Thursday, December 7, 2017

Friday, December 8. 2017

Today's schedule is A-B-C-D

B Block Physical Geography 12 - Today we'll continue our look at severe weather focusing on hurricanes. We'll look at the conditions necessary for hurricane development and then look at the Saffir-Simpson scale (wind speed, storm surge, and damage to structures). Your activity will be to track (plot out the path) of Hurricane Diana from 1984 and answer two questions (including question 18 from page 248 of your Geosystems text). For more on predicting Hurricane Landfall check out: Predicting Hurricanes and the NOAA Predicting Hurricanes site too.

While you are working on the questions I'll show you some footage of Hurricane Ike and the damage done to Galveston Island (on the Raging Planet Hurricane episode)

Raging Planet: Hurricane (2009) - Part 1 by bigcenterprises

The tragedy of Hurricane Katrina is very personal to me, although I was not directly impacted by the hurricane (I did not lose loved ones; nor did I lose property in the storm). In early August 2005, I spent time talking with the people of New Orleans and making friends there. I traveled the Gulf Shores road (Highway 90) through Pass Christian, Bay St. Louis, Long Beach, and Gulfport, Mississipi. Three weeks later after a clear warning from the director of the National Hurricane Center, Dr. Max Mayfield (someone who I met at a professional workshop five years earlier), Katrina made landfall along the border between Louisiana and Mississippi. Now it wasn't as if politicians didn't know about the potential disaster that could befall New Orleans if a major hurricane was to strike. Dr. Ivor van Heerden (from the Raging Planet video) ran a simulation called Hurricane Pam the previous year at Louisiana State University. His test results were provided to FEMA, state, and local officials. People knew. People in power knew. Heck, I even knew and I'm just a geography teacher living on the opposite end of the continent.

Rolling Stone Magazine The Lasting Effects of Hurricane Katrina
Time Magazine 10 Essential Stories about Hurricane Katrina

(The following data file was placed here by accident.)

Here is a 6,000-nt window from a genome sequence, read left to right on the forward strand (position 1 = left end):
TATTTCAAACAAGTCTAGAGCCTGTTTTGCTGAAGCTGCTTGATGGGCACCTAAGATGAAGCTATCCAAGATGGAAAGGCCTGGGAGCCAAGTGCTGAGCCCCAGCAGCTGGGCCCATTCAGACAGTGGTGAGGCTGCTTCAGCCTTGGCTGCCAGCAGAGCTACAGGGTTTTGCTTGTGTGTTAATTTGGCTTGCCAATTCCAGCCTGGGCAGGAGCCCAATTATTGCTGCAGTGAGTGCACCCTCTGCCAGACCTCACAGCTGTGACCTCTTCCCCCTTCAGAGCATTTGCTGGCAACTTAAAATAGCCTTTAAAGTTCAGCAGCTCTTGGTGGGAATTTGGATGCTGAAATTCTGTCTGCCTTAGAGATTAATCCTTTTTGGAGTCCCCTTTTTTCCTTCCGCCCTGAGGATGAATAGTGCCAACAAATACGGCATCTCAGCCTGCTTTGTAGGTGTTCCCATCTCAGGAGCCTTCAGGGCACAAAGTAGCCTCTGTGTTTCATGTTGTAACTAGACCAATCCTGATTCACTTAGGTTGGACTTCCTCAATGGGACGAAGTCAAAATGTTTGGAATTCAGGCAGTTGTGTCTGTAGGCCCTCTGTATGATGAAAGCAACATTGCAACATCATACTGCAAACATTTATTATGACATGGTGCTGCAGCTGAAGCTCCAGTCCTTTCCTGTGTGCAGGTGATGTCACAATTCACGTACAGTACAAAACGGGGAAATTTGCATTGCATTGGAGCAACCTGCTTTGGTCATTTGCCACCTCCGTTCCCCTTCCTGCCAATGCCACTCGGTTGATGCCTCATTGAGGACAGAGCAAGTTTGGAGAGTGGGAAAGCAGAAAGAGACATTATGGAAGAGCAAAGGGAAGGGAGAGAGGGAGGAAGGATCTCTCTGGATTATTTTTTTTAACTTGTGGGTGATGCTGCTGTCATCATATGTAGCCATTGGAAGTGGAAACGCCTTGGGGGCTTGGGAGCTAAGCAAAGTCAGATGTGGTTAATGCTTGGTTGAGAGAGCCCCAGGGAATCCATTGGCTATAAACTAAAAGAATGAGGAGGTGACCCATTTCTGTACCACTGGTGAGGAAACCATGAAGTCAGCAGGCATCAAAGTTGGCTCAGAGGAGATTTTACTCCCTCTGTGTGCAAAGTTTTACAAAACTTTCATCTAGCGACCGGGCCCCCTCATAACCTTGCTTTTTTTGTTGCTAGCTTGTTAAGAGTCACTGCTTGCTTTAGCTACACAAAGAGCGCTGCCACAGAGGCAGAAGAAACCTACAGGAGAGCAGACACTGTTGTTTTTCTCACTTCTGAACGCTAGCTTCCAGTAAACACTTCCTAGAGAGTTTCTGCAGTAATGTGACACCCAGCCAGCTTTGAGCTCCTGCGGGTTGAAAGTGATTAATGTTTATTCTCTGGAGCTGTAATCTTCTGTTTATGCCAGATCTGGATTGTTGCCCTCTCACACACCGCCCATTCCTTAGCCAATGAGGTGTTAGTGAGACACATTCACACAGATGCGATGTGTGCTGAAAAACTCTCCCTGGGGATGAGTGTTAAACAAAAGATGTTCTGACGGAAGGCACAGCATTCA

The end of the walled border at Tijuana, Mx.
C Block Human Geography 11 - Today we'll look the the key question "Why Do Boundaries Cause Problems"? A boundary is an invisible line that marks the extent of a state’s territory. Boundaries completely surround an individual state to mark the outer limits of its territorial control and to give it a distinctive shape. Boundary locations may be the source of conflict, both within a country and with its neighbors. Boundaries may be classified into three categories:

  1. Cultural boundaries follow the distribution of cultural features.
  2. Geometric boundaries are based on human constructs, such as straight lines. 
  3. Physical boundaries coincide with significant features of the natural landscape.

You'll have two charts and some questions to complete for me.

D Block Criminology 12 - Today we'll look at Colton Harris-Moore the "Barefoot Bandit" who was raised on Camano Island just north of Everett Washington in the Puget Sound.
Harris-Moore was sentenced in December 2011 to seven years in state prison for dozens of crimes, including burglary and identity theft, stemming from his two-year run from the law in stolen boats, cars and airplanes. A self-taught pilot, he was finally apprehended in a hail of bullets in the Bahamas in 2010, after he crash-landed a plane stolen from an Indiana airport. He has a "Fan Club" and many many articles have been written on him including Time, and Outside Magazine...Twice! He also has agreed to sell his life story to 20th Century Fox movie studio for $1.3 million... So Today we'll watch "Chasing the Barefoot Bandit"

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